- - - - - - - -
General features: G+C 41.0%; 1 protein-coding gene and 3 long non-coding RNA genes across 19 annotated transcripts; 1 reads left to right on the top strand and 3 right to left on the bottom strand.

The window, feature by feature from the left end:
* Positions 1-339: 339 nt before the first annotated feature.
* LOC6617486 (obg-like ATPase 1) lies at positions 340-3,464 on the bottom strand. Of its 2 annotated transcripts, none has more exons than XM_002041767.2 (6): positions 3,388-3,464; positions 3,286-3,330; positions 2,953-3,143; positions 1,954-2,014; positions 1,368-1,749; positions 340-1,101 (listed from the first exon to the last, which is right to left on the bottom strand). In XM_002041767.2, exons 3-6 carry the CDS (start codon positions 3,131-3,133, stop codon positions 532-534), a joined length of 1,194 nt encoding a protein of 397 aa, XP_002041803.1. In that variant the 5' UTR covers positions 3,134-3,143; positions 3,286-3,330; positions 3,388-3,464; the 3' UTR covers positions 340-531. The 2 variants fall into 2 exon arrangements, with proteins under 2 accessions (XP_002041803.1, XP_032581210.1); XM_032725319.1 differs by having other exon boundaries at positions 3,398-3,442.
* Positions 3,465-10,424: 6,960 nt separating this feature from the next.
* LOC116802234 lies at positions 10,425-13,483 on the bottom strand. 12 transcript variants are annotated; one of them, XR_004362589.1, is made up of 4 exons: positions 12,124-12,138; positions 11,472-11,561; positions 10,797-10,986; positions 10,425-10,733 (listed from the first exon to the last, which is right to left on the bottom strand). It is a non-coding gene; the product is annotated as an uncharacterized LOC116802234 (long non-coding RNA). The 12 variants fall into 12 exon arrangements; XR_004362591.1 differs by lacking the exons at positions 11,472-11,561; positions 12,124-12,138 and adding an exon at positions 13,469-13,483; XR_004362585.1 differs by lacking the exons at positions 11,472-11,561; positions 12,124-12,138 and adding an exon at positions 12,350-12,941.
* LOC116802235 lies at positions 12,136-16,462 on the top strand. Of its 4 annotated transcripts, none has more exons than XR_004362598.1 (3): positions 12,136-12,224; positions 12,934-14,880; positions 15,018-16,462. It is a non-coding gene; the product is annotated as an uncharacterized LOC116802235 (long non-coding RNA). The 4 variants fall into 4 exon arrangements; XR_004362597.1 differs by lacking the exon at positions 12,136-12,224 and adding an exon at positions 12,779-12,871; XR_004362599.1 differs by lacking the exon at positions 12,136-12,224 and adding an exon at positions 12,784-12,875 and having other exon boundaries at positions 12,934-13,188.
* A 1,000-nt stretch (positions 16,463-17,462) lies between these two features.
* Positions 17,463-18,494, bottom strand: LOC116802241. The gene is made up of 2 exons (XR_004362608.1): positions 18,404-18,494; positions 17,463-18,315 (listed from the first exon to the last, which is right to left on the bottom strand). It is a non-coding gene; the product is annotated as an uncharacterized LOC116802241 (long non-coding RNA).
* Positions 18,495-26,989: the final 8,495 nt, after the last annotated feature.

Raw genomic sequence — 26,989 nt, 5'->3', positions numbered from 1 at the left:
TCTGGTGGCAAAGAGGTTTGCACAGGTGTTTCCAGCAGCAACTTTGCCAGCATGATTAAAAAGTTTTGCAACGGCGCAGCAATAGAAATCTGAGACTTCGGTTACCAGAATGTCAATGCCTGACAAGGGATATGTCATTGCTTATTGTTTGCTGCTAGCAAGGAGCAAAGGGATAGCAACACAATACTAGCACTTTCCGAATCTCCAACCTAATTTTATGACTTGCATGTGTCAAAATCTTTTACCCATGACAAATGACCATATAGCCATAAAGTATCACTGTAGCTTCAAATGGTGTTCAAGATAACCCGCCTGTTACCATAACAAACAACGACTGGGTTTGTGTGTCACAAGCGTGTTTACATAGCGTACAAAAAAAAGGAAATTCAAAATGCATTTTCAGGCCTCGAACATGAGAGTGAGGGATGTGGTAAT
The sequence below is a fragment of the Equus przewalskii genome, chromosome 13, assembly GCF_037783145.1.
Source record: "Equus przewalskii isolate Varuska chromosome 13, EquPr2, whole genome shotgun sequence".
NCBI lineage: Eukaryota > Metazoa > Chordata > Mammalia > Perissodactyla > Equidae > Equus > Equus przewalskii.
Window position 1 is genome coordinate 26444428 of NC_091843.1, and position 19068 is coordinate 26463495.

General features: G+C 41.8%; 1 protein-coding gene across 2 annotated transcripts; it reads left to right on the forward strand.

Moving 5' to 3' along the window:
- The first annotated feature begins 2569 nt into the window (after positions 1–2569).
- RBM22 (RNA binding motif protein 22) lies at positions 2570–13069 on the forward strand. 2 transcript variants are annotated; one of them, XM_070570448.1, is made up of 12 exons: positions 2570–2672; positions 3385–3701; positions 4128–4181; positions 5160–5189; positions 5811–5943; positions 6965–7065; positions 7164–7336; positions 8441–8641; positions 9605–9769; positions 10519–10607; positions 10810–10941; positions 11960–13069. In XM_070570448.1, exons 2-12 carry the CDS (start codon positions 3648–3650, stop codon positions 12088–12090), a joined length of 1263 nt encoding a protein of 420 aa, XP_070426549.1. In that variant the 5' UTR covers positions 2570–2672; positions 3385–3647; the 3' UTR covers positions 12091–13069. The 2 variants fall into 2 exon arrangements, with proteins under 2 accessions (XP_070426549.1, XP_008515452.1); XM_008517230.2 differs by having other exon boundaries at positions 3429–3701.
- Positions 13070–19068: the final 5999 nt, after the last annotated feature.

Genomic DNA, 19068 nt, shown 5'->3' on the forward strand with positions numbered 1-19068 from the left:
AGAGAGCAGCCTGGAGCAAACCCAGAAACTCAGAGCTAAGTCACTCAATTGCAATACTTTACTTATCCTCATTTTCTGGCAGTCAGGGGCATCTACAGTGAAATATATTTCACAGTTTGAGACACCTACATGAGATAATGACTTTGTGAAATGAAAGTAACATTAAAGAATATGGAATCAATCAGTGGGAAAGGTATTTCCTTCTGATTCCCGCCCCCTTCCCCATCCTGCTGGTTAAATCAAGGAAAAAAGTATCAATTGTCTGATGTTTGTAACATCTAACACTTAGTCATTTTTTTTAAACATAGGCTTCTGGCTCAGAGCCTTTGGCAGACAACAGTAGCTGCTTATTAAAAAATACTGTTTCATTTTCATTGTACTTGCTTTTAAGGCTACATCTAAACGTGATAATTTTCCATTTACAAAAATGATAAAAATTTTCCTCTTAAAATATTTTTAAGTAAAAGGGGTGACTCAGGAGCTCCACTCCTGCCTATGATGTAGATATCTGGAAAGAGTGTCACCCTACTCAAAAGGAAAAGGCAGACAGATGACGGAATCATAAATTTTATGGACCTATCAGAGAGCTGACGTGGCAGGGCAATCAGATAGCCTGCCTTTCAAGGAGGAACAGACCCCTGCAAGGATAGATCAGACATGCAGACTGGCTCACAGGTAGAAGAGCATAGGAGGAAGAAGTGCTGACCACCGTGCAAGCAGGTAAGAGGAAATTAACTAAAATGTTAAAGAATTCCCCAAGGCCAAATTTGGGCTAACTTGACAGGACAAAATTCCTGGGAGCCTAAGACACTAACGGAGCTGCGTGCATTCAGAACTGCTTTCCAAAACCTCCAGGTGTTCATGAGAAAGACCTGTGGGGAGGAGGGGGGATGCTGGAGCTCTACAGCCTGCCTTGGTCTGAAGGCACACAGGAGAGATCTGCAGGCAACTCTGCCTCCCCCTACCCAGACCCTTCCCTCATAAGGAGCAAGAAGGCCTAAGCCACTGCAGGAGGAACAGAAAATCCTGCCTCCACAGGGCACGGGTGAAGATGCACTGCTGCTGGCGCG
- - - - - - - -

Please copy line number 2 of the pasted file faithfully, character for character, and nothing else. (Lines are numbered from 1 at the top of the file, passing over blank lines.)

The window, feature by feature from the left end: